Sex trafficking is a multibillion-dollar industry that affects approximately 5 million victims. It is a type of human trafficking, and modern-day slavery, that is defined by the Trafficking Victims Protection Act of 2000 as “the recruitment, harboring, transportation, provision, obtaining, patronizing, or soliciting of a person for the purpose of a commercial sex act.” Although anyone can be at risk for sex trafficking, victims are usually children and vulnerable adults.

Grooming is when a trafficker gains a person’s trust to exploit them. While movies and TV give off the impression that trafficking occurs by being violently kidnapped by a stranger, the grooming process happens in a much more subtle manner than we may think. There are 6 stages of grooming.

  • The first stage is targeting. Traffickers usually prey on girls and women although boys and men can be victims too. They usually look for people who show a vulnerability they can exploit. They can meet or find their victim in person or online. Traffickers can meet children on online games, social media, and even homework sites.
  • The second stage is gaining trust. This can be done by casual conversation and befriending. This provides the trafficker access to the victim.
  • The third stage is filling a need or helping the victim. They use their vulnerability against them by providing whatever need they are seeking to fill. Examples include gift-giving or offering special or extra attention.
  • The fourth stage is isolation of the victim. Once the predator and victim begin to spend more time with each other, the trafficker will begin to withdraw the victim from other people in their lives such as family and friends. This leaves the trafficker as the only true “friend” in a victim’s life.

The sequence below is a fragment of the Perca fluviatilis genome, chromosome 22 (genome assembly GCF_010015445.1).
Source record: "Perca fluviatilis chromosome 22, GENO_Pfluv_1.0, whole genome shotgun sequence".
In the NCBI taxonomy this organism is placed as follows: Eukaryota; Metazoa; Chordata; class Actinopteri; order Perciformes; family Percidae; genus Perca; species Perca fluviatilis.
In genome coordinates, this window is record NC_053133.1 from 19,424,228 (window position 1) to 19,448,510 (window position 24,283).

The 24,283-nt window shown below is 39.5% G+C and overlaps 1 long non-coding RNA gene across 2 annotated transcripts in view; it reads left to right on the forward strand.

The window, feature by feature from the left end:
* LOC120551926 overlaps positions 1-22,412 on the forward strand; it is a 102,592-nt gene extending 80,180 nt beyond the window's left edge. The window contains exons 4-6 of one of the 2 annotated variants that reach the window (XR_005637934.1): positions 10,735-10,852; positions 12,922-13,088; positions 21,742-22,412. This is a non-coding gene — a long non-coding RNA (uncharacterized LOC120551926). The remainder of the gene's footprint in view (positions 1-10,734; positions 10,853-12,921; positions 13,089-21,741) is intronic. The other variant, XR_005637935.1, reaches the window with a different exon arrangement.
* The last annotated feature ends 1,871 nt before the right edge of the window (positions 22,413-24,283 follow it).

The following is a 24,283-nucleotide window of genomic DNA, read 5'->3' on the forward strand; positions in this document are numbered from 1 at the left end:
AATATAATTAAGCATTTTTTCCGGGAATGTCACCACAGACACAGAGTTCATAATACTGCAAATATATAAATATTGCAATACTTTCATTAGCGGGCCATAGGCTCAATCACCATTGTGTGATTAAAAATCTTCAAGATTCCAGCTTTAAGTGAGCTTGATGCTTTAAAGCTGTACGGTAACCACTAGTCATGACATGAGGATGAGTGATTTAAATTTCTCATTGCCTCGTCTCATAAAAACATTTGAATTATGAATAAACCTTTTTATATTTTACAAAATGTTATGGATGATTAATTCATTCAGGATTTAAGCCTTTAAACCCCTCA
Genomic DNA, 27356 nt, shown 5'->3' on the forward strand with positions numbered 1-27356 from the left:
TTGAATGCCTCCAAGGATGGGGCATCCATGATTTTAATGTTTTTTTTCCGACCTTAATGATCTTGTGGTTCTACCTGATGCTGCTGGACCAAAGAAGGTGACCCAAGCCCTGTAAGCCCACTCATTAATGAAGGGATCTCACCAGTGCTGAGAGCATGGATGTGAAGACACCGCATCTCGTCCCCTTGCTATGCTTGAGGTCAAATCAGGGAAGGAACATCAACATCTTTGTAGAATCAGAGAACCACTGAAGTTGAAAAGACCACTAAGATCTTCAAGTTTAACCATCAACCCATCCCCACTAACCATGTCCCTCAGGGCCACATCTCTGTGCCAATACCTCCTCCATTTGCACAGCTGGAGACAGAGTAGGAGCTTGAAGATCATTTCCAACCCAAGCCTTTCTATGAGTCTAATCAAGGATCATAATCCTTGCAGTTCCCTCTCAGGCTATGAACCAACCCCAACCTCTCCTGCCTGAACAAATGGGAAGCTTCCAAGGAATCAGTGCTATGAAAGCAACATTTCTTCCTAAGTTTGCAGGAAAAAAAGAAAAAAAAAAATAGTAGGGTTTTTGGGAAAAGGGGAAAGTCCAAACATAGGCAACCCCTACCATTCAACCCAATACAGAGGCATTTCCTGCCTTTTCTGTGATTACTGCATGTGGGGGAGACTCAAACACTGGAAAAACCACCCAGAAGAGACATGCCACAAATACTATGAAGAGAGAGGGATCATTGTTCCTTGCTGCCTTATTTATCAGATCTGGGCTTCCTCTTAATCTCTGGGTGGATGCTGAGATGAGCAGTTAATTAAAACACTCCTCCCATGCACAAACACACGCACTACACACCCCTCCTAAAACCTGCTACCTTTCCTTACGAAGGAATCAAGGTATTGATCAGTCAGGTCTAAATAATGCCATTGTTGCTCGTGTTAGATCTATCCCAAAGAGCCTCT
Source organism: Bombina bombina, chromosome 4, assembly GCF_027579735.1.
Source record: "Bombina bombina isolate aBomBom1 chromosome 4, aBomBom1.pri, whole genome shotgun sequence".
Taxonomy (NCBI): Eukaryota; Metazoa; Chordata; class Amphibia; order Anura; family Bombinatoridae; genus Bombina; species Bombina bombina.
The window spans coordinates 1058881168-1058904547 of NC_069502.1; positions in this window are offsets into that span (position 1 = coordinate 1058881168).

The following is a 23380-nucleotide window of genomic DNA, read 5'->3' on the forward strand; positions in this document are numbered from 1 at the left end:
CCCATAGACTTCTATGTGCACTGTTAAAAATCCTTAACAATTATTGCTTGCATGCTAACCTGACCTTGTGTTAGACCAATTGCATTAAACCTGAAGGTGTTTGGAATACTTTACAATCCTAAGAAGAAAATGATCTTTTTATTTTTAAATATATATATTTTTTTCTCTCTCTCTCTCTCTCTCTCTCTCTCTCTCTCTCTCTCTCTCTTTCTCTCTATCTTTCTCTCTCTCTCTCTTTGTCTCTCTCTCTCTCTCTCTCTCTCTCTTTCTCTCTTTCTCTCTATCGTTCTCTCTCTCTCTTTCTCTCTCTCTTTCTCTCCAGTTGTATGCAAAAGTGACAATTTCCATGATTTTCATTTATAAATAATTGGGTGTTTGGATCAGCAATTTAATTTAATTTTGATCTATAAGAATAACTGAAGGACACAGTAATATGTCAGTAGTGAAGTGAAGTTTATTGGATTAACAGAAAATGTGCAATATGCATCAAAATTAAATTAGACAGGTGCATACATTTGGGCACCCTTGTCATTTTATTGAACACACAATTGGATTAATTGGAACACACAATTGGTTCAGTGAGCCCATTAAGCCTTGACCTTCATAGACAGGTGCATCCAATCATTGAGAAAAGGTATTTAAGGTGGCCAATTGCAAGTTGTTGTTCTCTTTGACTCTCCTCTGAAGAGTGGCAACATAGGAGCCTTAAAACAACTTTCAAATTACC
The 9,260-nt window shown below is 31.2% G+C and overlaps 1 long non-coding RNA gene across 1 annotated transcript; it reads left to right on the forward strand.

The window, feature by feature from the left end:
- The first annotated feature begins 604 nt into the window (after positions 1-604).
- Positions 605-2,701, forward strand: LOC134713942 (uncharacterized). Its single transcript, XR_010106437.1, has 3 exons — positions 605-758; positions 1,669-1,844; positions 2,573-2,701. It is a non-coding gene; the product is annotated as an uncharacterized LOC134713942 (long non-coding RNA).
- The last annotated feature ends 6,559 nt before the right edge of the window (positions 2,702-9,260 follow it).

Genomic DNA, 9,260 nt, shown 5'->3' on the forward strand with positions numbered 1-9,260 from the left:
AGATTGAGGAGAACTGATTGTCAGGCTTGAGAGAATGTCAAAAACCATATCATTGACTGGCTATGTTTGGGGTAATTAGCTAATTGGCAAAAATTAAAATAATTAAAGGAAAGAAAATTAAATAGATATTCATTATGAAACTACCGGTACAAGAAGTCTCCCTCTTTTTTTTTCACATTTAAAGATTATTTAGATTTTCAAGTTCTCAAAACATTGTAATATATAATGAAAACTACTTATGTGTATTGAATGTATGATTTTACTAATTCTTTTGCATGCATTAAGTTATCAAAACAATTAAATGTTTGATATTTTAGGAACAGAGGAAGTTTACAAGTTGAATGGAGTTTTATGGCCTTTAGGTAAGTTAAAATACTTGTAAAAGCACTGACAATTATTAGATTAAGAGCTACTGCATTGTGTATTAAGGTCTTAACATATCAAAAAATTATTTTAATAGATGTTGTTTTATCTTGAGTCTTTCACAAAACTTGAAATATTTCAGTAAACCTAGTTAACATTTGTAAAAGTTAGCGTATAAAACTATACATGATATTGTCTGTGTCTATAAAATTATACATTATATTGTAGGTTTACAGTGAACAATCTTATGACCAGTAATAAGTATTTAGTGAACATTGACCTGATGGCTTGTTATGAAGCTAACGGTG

• The fifth stage is sexualization and abuse. The trafficker will introduce drugs, alcohol, and pornography. The trafficker may also request sexual pictures and videos. This allows the trafficker to gain further control of the victim.
  • The sixth stage is maintaining control and power. The traffickers use verbal and psychological threats, blackmail, as well as physical violence to manipulate the victim into doing what they want.

Less than 1% of sex trafficking victims are rescued. Identifying the signs of grooming can help identify a victim and even possibly save a life.

Signs to help recognize grooming and/or trafficking include:

  • Regular absences from school, work, and other activities
  • Being dishonest or secretive about what they are doing and with whom
  • Attitude or behavior changes
  • The person having a controlling parent, guardian, partner, or sponsor who limits or monitors their interactions with others
  • New friends
  • Being fearful, timid, or submissive
  • Fearfulness of law enforcement
  • Expensive gifts or a large amount of money


If you feel like someone is being trafficked or is at risk, notify law enforcement as soon as possible. A great resource is the National Human Trafficking Hotline, which is a 24-hour, multilingual, anti-trafficking hotline. The National Human Trafficking Hotline is 1-888-373-7888. Most importantly if you see something do not be nervous or afraid to talk to someone. If you see something, say something.


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“4 Signs Someone is Being Groomed for Trafficking”


If you are interested in learning more about how to identify the red flags of grooming and trafficking, check out our online course, Red Flags.




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